Book Reviews

Black Sheep: Loving in the Present (Black Sheep 2) by Kia Zi Shiru

Genre Contemporary / Young Adult / Gay Fiction
Reviewed by Alex on 17-March-2013

Book Blurb

Vic has taken a turn for the worse and is back in the psychiatric hospital. Jack gets kicked out of his house when his parents find out that he is gay. The reason Adam is not getting better is revealed. And that is just the beginning.

Everybody is lost and trying to not let it spiral out of control. Jack moves in with Vic’s family, making it his temporary home until he can move in with his brother and sister. Vic’s health doesn’t improve until he hears about Adam, at which point he put his mind to getting better. Adam on the other hand is fighting his own feelings about Vic’s illness and questions their friendship.

When Vic and Jack visit Adam and Tom for Tom's birthday, it seems like a great way to let loose, but Vic is hiding more secrets than anyone knew and when they are exposed the situation explodes. Vic storms off in anger and seeks solace in dangerous places and, unknowingly, putting not just himself, but Jack too at risk

Book Review

The second book of Kia Shiru’s Black Sheep Trilogy series is a gutsy, angst-filled homage to the inner pain and futility that seem insurmountable when struggling teens approach that which society deems as the end of teen-hood and the start of adulthood. Not for the faint of heart, the book continues the story of long-time Goth, Vic, and his new “Goth for you” boyfriend, Jack, in a voice far different from that of the initial story. I recommend that those who have not read the first book do so before reading this one, while it will make this one that much more heart-wrenching, I believe that is the point.

Although the blurb warned me that Vic had taken a turn for the worse, I was still taken off guard, finding myself in the waiting room of a hospital at the start of the book. Five months after the events of the last story, Vic has tried to kill himself. The journey as to how this has happened is the story that fills this book's pages. Told in a series of ever shifting, morose and intimate first person point of views, through the eyes of Jack, ex-boyfriend Adam, Vic himself, his mom, and other friends, the story brought out emotions within me that I’d forgotten I’d ever experienced. And this is why I feel that although it is a tough read, this is an important book.
Too often deep pain and inner turmoil once passed is pushed to a place of ether; we remember the fear to re-experience it, but like a common cold… until you are there once more, you forget how much you hate not being able to breathe freely. Kia Shiru has bravely tackled bringing that turmoil, confusion, apathy, and futile pain to life, forcing the reader to remember and in doing so… to understand what some of today's teens are going through. Reminiscent of Girl Interrupted or Manic, her story questions how do you help those that cannot help themselves? How can you help them see that they are able to help themselves? How do you help them turn “I cannot” into “I can.”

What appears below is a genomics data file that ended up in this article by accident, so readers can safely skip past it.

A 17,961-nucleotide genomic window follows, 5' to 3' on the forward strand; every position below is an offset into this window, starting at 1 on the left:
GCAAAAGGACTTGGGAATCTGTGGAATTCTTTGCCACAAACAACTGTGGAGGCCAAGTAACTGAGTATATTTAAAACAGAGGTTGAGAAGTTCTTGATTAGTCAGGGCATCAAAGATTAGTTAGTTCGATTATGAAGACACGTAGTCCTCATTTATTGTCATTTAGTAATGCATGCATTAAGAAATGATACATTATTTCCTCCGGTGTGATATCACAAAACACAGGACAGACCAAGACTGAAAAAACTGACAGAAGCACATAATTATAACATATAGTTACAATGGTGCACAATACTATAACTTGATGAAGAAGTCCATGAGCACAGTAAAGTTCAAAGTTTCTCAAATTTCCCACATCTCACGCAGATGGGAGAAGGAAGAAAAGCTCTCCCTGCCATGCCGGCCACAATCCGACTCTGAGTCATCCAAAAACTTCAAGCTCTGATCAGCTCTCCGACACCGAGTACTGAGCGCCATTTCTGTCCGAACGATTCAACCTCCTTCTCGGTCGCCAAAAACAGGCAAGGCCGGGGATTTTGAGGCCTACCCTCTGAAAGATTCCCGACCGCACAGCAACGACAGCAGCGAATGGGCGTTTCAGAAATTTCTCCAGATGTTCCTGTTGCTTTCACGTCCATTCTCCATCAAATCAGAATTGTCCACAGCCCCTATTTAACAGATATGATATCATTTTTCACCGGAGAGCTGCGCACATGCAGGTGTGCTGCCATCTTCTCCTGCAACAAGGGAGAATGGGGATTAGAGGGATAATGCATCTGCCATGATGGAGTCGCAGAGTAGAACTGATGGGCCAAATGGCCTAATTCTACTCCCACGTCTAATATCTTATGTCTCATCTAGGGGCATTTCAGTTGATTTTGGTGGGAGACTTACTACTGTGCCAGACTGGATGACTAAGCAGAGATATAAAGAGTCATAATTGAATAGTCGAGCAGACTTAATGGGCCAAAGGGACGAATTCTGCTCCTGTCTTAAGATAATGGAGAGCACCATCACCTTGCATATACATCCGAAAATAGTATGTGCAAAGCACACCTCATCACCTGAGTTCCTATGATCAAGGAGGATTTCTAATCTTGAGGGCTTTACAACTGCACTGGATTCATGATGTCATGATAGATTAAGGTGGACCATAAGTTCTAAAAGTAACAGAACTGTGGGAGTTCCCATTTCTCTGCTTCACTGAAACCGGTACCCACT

While this book does not provide the answers to those questions, it reminds us that adulthood is something we, as a society, made up. The road to adulthood is long and fraught with painful choices. This book reminds those of us who have managed to navigate the waters to some type of adulthood, not to forget a time when we too…were lost, and to have compassion for those of us struggling with the journey. In my opinion this book is a strong, necessary read which I feel should be on the shelves of every high school library and a must-read for anyone attempting to shed light on the enigmatic mind of a struggling teen.

Thank you, Kia Shiru, I look forward to the next book in this series.




DISCLAIMER: Books reviewed on this site were usually provided at no cost by the publisher or author. This book has been purchased by the reviewer.

Additional Information

Format ebook and print
Length Novella, 91 pages
Heat Level
Publication Date 09-February-2013
Price $2.94 Kindle, $7.99 paperback
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